In 1899, the Dobbs Ferry Free Library and Reading Room was organized under the “Women’s Christian Temperance Union.” A small collection of books gathered by the ladies was placed in the front parlor of a home on lower Main Street. Mrs. Pearse, the wife of the owner, acted as librarian. Situated in what was then the very center of town, she kept the library open every day, and allowed books to circulate for two weeks.

In 1909 the library was granted an Association Charter by the State Board of Regents, as the Dobbs Ferry Free Library. It moved into the ground floor of 153 Main Street, which also housed the William McKinley Free Kindergarten on the top floor. Miss Louise Miller, the kindergarten teacher and her assistant ran the library during the afternoon and evening. Col. Franklin Q. Brown, Library Board President and benefactor for many years, and his wife Ida Eldridge Brown gave the library use of the building at 153 Main Street, rent-free.

After Ida Brown died in 1950, Col. Brown donated the library building to the Village in her honor. This was in August of 1951, at which time the building was remodeled. A Children’s Room was established on the second floor. It was not until 1957 that the Dobbs Ferry Free Library was re-chartered and became the Dobbs Ferry Public Library.¬†The growing library collection soon outgrew its space.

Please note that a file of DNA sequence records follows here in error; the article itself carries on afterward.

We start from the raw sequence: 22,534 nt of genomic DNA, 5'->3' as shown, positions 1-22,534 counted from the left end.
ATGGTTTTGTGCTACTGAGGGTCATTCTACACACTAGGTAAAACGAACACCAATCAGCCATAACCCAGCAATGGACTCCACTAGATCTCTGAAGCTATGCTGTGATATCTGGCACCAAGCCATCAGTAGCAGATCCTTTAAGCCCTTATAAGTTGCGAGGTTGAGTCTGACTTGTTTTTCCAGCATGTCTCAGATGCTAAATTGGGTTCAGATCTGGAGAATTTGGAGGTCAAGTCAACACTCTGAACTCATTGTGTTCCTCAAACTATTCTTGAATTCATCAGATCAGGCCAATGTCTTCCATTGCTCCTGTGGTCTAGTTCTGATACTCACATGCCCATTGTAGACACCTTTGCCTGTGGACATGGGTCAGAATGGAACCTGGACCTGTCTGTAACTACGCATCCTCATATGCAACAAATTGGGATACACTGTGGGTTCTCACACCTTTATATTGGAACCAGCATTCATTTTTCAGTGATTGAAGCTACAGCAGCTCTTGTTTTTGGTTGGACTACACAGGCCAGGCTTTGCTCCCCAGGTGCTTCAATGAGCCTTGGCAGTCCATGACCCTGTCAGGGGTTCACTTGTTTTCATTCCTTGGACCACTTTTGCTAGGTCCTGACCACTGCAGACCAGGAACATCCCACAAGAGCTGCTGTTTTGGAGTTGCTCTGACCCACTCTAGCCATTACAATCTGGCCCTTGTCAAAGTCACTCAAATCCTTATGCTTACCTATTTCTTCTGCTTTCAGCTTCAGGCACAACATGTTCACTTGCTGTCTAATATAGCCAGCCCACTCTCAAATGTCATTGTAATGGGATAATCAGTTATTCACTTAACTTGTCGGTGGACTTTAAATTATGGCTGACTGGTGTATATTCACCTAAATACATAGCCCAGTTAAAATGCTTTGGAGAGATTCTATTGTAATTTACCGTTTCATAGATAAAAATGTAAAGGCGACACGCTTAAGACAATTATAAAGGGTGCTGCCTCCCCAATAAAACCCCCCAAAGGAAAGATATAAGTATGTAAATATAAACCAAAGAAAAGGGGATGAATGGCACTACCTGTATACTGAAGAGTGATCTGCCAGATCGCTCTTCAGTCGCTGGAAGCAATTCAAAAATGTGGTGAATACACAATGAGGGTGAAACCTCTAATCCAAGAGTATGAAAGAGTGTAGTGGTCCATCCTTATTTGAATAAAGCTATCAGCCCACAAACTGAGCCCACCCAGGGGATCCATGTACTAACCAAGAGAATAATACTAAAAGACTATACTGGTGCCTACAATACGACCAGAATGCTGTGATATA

In the late 1960’s plans were made to build a new library on the original site. A referendum on the new library was defeated in 1971. To make better use of the existing space, a major renovation took place in 1973. However, the existing building was still too small for the village’s 10,000 residents and was not handicapped accessible. After many years of searching for a better site, approval was given by the Village Board of Trustees for new construction on a lot on lower Main Street, near to the library’s original home. On May 6, 2001 a groundbreaking ceremony was held for the new library building, which was designed by Peter Gisolfi Associates.

Crowned by its distinctive Clock Tower, the new building is more than twice the size of the old library. It has a separate Children’s Room, an Adult Reading Room (named after former resident Doris Volland, who bequeathed her two million dollar estate to the library), a large Meeting Room with Art Gallery, a Conference Room, and a terrace with Hudson River views. The building is ADA compliant. The new library building was dedicated on January 12, 2003.